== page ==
The Indonesian government is planning to relocate the capital city from Jakarta to East Kalimantan. How will this affect property prices in Jakarta?

According to Indonesia’s Planning Minister Bambang Brodjonegoro, the construction of the new capital city would commence in the year 2021, with the budget allocation reaching a whopping  466 trillion Rupiah (or around S$45.2 billion).

In 2024, an estimated 180,000 civil servants, along with thousands of military and police personnel, are expected to relocate to the new capital. 

 

Why are they moving?

Jakarta is currently the largest city in Southeast Asia and is also one of the most populous urban agglomerations in the world, with an estimated population of over 10 million people in 2016. 

It is also one of the most congested and on top of that, the city is sinking. It is these reasons that prompted the government to move the capital city away from Jakarta, said President Joko “Jokowi” Widodo.

According to Jokowi, Jakarta and Java could no longer bear their burdens, which would only become more cumbersome over time. Jakarta is sinking faster than many other metropolises, and is prone to earthquakes and flooding. Congestion at the mega-city is also estimated to cost the Indonesian economy $4.6 billion (S$6.28 billion) a year, according to a Bloomberg report. 

In contrast, East Kalimantan is mineral-rich and is home to only about 3.5 million people. Once almost completely covered by rainforests, the province is surrounded by Kutai National Park, known for orangutans and other primates.

Beyond ensuring sustainability, relocation plans are also targeted at reducing inequality across the country and improving growth within the Kalimantan province. 

 

The scramble for a stake of the new capital 

Already, the relocation plan has led to increased property prices in the East Kalimantan area, prompting some concerns that prices could soar out of control. 

The surge is driven by the frenzied buying amongst real estate developers who have been snapping up land around the new capital to leverage on its growth. 

The industry’s representative body – The Association of Indonesian Real Estate Companies – is now calling for President Jokowi to take steps to rein in those seeking to profiteer from the soaring demand. The association’s chairman, Soelaeman Soemawinata said the government should secure land and sell it to private builders for a reasonable price.

Some developers looking to capitalise on the growth include PT Agung Podomoro Land, a developer of luxury condos in Jakarta. According to a Bloomberg report, it recently advertised its residential and commercial project in Balikpapan as a 20-minute drive to the new capital city, saying that foreigners were eligible to buy.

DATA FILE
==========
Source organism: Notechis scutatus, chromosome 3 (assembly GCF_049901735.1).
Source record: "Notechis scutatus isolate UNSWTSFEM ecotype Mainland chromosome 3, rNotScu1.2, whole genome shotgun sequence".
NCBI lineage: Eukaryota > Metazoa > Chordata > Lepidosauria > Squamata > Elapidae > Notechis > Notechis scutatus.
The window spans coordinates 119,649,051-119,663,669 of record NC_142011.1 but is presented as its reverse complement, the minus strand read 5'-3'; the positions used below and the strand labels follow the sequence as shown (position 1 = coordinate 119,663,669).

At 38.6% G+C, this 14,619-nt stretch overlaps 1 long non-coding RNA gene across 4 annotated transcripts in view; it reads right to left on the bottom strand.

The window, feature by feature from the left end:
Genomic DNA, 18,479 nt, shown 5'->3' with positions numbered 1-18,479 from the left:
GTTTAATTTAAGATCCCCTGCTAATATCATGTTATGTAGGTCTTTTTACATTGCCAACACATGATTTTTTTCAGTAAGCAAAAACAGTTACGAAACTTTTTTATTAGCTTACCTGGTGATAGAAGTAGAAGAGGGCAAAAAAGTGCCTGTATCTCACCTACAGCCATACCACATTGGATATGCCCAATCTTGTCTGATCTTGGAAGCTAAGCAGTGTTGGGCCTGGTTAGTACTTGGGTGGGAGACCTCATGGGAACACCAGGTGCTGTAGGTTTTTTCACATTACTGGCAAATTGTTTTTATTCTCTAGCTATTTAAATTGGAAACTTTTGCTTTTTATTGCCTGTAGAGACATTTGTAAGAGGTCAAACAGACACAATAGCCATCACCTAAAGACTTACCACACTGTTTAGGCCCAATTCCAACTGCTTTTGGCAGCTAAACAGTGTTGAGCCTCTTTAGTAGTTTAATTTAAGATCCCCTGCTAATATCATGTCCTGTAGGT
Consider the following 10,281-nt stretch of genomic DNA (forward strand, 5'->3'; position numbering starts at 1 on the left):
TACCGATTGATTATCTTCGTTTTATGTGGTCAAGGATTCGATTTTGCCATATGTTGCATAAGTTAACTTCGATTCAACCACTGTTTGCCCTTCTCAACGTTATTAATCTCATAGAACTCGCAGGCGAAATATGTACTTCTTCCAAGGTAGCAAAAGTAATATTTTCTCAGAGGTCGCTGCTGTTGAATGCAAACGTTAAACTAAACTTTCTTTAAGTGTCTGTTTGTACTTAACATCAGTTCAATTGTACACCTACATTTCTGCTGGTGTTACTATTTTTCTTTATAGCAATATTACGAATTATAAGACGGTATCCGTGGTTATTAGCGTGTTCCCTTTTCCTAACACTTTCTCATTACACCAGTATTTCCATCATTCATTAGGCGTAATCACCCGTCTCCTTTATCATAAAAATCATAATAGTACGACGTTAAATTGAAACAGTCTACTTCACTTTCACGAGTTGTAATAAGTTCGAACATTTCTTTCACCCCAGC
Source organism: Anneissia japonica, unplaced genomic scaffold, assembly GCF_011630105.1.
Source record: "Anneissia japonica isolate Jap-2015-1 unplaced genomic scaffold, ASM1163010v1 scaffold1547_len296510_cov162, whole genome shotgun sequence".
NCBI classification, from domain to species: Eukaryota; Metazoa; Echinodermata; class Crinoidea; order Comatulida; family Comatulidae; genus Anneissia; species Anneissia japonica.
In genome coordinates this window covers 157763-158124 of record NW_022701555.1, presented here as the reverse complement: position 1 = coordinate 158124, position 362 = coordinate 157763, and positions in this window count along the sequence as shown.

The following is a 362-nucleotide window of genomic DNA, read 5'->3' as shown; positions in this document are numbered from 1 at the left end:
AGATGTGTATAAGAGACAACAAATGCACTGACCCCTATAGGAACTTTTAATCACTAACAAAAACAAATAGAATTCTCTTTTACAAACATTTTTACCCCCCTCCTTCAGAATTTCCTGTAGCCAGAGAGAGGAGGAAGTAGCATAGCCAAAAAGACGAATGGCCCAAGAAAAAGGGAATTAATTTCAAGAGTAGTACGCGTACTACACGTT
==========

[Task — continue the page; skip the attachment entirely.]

Meanwhile, PT PP Properti said it was looking to develop about 500 hectares in East Kalimantan. PT Wijaya Karya Persero, a state-owned builder, said it was ready to take the lead in constructing everything from roads to power, gas and water networks.

 

What does this mean for property prices in Jakarta?

Many are wondering how this planned relocation would affect property prices in the city. In the long haul, some market observers think that the move would actually boost Jakarta property prices. Here’s why.

 Jakarta will remain the economic hub of Indonesia.

Some compare the city to New York and Mumbai, which are not capital cities, but are the most expensive cities in their countries due to their economic hub status. Going by this comparison, some are convinced that Jakarta will follow a similar track, as only political or government offices will move.

The Capital is moving, but Jakarta is not being abandoned.

New infrastructure such as a new MRT phase and LRT has also been planned, with Jokowi recently announcing a US$70 billion (S$95.56 billion) toll-road spending plan for the country. The improvement in infrastructure is expected to bring about an uplift in housing demand as well as property prices in time to come.

Ironically, Jakarta might actually become more livable

In addition, the relocation will reduce the city’s burden quite substantially. This focus on sustainability is expected to enhance living standards and make the city a more comfortable home for future generations.

It is for these factors that Jakarta will remain the vibrant city as it is today, and continue to offer prime opportunities for work and for leisure – with or without its capital city status.

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